CLINTON PLEDGE ON NAFTA ANGERS SOME DEMOCRATS

CLINTON PLEDGE ON NAFTA ANGERS SOME DEMOCRATS

President Clinton has further strained relations with Democratic leaders in Congress by promising to "personally repudiate" Democratic candidates during elections next year who try to attack incumbent lawmakers for supporting the North American free-trade agreement.

Meanwhile, the Clinton administration was close Friday to completing a plan for funding the Nafta that would rely on two accounting maneuvers: reducing the time that banks are allowed to hold certain taxes, and using the president's existing tariff-cutting authority to shave a billion dollars off the Nafta's price tag over five years.The banking change would raise another billion dollars over five years, a fee on incoming rail and truck traffic would raise $162 million, and the administration hopes to raise about $150 million more through a tightening of tax-reporting requirements for sports gambling, according to congressional sources.

To try to attract votes for the trade pact, Clinton aides are considering a provision in the Nafta bill that would advise the president to abrogate the agreement after three years if it is judged to have caused excessive job loss in the United States. Republicans will likely fight such a plan and House majority leader Richard Gephardt - a Nafta opponent - said Friday that "I don't think it solves the problem."

Mr. Clinton's threat to Democrats - delivered at the White House last week to Republican U.S. Rep. Peter King of New York - sent ripples through the House leadership Friday. Republican House leaders, looking to give political cover to members inclined to vote for the Nafta, welcomed the president's commitment.

Rep. Newt Gingrich of Georgia, the second-ranking Republican in the House, heard the president repeat the pledge at a White House meeting Friday and said he expected to get it in writing.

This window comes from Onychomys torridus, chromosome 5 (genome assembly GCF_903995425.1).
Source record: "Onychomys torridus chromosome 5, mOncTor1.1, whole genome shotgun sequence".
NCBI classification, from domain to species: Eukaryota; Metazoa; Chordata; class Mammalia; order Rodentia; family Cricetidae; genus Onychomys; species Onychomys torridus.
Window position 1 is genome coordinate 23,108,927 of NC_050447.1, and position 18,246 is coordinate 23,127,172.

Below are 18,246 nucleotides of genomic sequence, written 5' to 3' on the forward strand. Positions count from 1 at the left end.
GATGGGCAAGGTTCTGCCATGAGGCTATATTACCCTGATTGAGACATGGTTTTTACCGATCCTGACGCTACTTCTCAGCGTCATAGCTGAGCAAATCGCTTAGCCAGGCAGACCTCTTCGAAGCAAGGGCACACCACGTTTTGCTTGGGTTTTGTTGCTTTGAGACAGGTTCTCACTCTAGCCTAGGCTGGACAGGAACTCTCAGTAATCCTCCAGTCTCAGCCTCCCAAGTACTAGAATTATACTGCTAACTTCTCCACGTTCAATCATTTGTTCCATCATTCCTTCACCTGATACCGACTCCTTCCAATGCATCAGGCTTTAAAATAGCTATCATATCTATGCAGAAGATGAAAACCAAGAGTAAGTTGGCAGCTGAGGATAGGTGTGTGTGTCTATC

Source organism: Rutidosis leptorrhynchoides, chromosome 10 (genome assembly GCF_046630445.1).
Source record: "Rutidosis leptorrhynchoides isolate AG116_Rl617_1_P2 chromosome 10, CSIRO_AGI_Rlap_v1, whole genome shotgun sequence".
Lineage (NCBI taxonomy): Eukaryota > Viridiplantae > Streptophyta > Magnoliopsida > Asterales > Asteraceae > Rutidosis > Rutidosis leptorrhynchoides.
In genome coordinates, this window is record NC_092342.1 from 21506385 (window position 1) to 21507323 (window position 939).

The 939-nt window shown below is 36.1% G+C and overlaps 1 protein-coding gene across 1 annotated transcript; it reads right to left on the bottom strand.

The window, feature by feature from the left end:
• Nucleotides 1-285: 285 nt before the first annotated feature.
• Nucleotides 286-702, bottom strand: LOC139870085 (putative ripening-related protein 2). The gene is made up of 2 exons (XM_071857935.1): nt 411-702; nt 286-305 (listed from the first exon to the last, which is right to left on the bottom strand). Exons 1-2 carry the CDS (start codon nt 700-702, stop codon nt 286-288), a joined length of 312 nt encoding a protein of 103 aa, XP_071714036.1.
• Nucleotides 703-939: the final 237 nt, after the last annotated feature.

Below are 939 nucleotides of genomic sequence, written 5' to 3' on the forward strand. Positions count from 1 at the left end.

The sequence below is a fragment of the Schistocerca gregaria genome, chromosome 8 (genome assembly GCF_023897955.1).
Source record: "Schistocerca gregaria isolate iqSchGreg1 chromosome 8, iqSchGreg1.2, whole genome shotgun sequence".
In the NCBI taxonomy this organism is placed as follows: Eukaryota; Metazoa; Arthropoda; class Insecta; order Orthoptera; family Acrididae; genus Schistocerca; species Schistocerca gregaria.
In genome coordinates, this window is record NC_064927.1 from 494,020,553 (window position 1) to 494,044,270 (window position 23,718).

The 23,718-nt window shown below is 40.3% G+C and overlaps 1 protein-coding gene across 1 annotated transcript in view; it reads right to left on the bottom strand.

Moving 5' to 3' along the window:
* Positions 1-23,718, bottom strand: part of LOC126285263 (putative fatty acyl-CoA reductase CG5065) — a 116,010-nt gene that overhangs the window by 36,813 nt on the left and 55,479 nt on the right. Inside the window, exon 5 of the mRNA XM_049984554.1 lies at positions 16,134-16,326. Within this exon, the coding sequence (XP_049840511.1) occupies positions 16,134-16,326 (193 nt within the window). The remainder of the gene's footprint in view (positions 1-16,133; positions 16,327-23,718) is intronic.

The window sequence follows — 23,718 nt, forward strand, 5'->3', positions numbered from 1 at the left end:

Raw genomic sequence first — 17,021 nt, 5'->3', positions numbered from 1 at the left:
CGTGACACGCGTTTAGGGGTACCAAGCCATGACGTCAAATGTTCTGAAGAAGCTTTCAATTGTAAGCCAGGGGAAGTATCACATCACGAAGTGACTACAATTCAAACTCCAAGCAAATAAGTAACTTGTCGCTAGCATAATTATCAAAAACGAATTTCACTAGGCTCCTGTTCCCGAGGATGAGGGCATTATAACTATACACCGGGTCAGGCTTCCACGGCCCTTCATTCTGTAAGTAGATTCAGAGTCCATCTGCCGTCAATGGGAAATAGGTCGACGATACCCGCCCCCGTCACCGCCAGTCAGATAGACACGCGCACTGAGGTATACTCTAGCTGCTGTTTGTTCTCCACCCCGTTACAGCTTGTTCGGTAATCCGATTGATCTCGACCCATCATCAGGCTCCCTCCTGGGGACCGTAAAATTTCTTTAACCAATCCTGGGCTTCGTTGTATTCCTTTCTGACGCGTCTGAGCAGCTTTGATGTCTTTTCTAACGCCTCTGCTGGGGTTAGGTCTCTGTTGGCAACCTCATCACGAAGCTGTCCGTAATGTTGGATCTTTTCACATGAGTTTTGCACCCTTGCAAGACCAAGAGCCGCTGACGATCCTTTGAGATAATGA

"With that kind of letter from the president, I think we can neutralize this issue entirely," said Mr. Gingrich, who is expected to be named House minority leader next year.

The news was not received nearly as well at the Democratic Congressional Campaign Committee, the body that funds and coordinates House campaigns.

DCCC Chairman Vic Fazio, D-Calif., who supports the Nafta, is nevertheless reportedly furious about the president's promise and the trouble it poses for the many Democrats who will run against sitting Republicans next year on anti- Nafta platforms.

His office declined comment on Friday, but a party source said the Clinton promise has become a major liability. "How can the president, the head of the party, dictate what's going to be in a campaign?" the source asked.

Peter King, a lawyer from the Long Island suburbs near New York City, is an unusual person to trigger such a partisan backlash. He is as unassuming and polite as any member of Congress, said colleagues, in the old style of freshman lawmakers who follow their leaders and avoid making waves.

When he was ushered in with 10 colleagues to see President Clinton last Tuesday, it was his first real meeting with the president. "I'd seen him a couple of times before, receiving line kind of stuff," the congressman said.

With Mr. Clinton's full attention, he asked a question that he said had been bothering him a lot in recent weeks.

"I said: 'Mr. President, I support the Nafta, but I've got a very practical political question. Democrats in my district are going to go after me if I vote for the Nafta, and the Perot people will also. What kind of assurances can you give about protecting me?' "

Mr. Clinton responded, "I will personally repudiate any Democrat who uses this against you," Mr. King said. "I made sure I wrote that down right away."

The congressman said he was grateful for the promise, which he thinks the president will keep, because the Nafta has been a difficult issue in the New York metropolitan area, where most lawmakers oppose the agreement.

The second- and third-ranking House Democrats - Reps. Gephardt and David Bonior, D-Mich. - are opposed to the Nafta but have said they want to keep their differences with the president from affecting overall relations with the White House. Spokesmen for both said they had no comment on the president's pledge.

Rep. Gingrich said Democratic leaders opposed to the Nafta should have expected the president to make the kind of promise he made last week.

"They made a major mistake taking on their president," he said.

Bill Daley, the Chicago power broker tapped by Mr. Clinton to lobby Congress on the Nafta, said he did not think the pledge would harm relations with Democrats opposed to the trade agreement.

He said Mr. Clinton would not be endorsing Republicans over Democrats as a result, but that the president hoped "the Nafta would not be a litmus test in the future."